As researchers continue to uncover the secrets of addiction, we are beginning to learn more about how to treat this terrible disease. One of the biggest advancements in addiction research and treatment in recent years is the use of medications. Addiction has too long been treated without being informed by research. Today we know that it is a medical condition and should be treated as such. While medications have helped thousands of addicts, the most recent research has found that the way in which these medicines are administered, and when, is crucial to successful recovery. How effective the medications are depends on many factors, including the severity of a patient’s addiction.
Medical Treatment for Addiction
Using drugs to treat drug addiction has been a controversial idea for many years, but it is finally becoming more acceptable because it works. As we begin to recognize addiction as the medical condition that it is, evidence-based treatments—including the use of appropriate drugs—have become more prevalent. One of the earliest types of medicated care is the use of methadone as a replacement for heroin. Today, there are also medications that can reduce withdrawal symptoms and those that can help change brain chemistry back to normal function after addiction. Most medications available now are for alcohol or opioids, but drugs are being developed to help treat cocaine, methamphetamine and marijuana addiction as well.
Medical Treatment and Phase of Addiction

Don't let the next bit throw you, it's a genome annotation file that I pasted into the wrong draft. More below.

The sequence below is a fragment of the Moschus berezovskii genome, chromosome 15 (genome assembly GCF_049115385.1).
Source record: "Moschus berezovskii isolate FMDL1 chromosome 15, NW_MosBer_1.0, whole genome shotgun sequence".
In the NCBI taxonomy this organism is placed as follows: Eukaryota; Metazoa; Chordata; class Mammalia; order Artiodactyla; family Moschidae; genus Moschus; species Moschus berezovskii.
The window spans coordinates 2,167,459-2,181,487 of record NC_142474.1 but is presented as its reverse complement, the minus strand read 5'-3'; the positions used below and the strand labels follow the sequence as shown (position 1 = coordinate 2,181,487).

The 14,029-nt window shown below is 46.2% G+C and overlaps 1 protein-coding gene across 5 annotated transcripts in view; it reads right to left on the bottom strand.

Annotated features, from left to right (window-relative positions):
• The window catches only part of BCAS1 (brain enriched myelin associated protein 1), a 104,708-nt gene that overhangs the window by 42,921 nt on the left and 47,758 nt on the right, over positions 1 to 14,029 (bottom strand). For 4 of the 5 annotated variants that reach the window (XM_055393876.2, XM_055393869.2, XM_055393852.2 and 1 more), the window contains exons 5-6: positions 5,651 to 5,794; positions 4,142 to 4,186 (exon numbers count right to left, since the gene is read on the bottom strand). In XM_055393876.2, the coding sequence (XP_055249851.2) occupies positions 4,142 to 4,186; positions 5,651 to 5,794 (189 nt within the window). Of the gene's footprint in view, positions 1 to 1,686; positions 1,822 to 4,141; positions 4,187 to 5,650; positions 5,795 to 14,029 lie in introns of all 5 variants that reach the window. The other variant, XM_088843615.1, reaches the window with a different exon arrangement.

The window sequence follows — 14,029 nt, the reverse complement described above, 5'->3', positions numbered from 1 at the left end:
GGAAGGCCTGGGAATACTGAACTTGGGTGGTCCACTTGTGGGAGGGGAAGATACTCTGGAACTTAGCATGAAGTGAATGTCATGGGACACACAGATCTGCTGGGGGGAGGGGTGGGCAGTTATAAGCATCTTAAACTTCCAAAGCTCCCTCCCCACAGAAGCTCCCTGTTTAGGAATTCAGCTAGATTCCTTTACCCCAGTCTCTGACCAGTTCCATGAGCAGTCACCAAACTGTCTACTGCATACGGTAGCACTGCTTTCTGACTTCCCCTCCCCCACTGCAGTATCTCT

Not all addicts are the same, although this is how they have long been treated. Consistent research has told us that the most effective way to treat an addict is to create an individualized program of care. Up to this point, however, medication-based treatment for addiction has been one-size-fits-all. There are distinct phases of addiction and treatment affects an addict differently depending on the phase. Addiction begins with strategic drug-seeking behaviors. This means that the user is seeking out drugs to get a high, but is not yet hooked. The next phase of addiction is when the addict engages in habitual drug-seeking behaviors. This means the person seeks out drugs less for the high than to reduce the negative symptoms of withdrawal and to satisfy cravings. When an addict transitions from the first to the second phase, certain changes take place in the brain. These changes shift the behavior of using drugs from a pleasant reward/high to a habit/addiction. A recent study found that when medications for addictions are used during different phases, they vary in effectiveness. The changes that occur in the brain of an addict involve receptors for a chemical called dopamine. Researchers gave addicted rats a drug that would block these receptors. Some rats were given the drug during the early phase of addiction, and others during the later phase. They found that the drug was not effective for the early phase rats, but was for those in the later stages of addiction. This research is yet another important finding in the best and most effective ways to treat addiction. It illustrates that there are noticeable differences in the brains of addicts at different phases of the disease. Having more evidence-based treatment techniques, like those outlined in this latest study, is crucial to helping more addicts kick the habit and saving lives. If addicts can be given medications that are specific to the phase of their addiction, more people will be helped.